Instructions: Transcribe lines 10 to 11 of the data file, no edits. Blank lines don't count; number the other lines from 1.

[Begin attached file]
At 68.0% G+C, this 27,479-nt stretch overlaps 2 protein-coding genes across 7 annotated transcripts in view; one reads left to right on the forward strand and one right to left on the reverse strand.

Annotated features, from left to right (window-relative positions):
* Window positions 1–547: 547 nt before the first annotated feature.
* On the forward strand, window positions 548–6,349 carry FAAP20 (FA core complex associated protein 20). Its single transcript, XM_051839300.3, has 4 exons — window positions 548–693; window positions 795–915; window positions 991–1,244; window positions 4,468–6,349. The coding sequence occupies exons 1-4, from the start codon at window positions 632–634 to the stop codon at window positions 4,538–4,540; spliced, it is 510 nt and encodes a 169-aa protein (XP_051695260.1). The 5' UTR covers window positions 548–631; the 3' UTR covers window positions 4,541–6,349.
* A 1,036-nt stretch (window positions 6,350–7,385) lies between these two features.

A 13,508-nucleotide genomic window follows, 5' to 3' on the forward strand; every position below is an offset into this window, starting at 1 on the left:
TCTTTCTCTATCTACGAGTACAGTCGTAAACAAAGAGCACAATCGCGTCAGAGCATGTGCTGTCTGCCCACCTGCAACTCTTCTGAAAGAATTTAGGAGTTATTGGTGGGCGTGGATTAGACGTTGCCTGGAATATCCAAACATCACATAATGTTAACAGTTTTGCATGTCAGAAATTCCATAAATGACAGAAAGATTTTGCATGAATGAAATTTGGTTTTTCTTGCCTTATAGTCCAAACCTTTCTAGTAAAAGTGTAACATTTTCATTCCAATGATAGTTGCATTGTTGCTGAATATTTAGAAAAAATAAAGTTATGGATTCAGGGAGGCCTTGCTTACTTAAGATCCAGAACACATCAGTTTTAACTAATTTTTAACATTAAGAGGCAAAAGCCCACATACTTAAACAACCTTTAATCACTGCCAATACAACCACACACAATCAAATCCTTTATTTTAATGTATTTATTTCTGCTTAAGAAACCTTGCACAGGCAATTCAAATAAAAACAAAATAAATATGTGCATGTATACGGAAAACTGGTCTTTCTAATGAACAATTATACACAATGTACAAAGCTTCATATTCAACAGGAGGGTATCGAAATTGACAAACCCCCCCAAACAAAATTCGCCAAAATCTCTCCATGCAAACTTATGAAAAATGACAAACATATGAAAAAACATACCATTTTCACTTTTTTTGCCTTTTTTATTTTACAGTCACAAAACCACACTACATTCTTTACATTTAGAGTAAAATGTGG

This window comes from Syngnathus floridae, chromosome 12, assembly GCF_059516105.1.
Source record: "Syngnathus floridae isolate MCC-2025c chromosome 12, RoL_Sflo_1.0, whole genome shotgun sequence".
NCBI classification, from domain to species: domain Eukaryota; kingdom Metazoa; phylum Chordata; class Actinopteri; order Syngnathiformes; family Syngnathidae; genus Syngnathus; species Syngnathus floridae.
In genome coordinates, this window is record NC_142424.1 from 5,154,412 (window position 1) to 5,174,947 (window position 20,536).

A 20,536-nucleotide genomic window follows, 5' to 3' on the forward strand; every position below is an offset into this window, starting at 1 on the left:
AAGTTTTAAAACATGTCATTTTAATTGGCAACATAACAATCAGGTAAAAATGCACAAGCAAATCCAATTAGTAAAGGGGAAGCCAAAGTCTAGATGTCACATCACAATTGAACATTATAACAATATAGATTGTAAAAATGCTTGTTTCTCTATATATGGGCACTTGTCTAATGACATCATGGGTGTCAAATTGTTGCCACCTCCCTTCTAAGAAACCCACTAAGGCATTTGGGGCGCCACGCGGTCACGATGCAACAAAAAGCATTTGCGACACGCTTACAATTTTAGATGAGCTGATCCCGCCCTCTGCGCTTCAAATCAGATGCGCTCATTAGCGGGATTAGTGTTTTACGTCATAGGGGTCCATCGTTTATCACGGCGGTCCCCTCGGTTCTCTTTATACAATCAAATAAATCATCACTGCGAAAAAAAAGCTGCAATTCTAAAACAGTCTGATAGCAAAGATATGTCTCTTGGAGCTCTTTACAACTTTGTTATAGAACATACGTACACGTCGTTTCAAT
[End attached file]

NCBI classification, from domain to species: domain Eukaryota; kingdom Metazoa; phylum Chordata; class Actinopteri; order Syngnathiformes; family Syngnathidae; genus Syngnathus; species Syngnathus floridae.
In genome coordinates, this window is record NC_142424.1 from 5,154,412 (window position 1) to 5,174,947 (window position 20,536).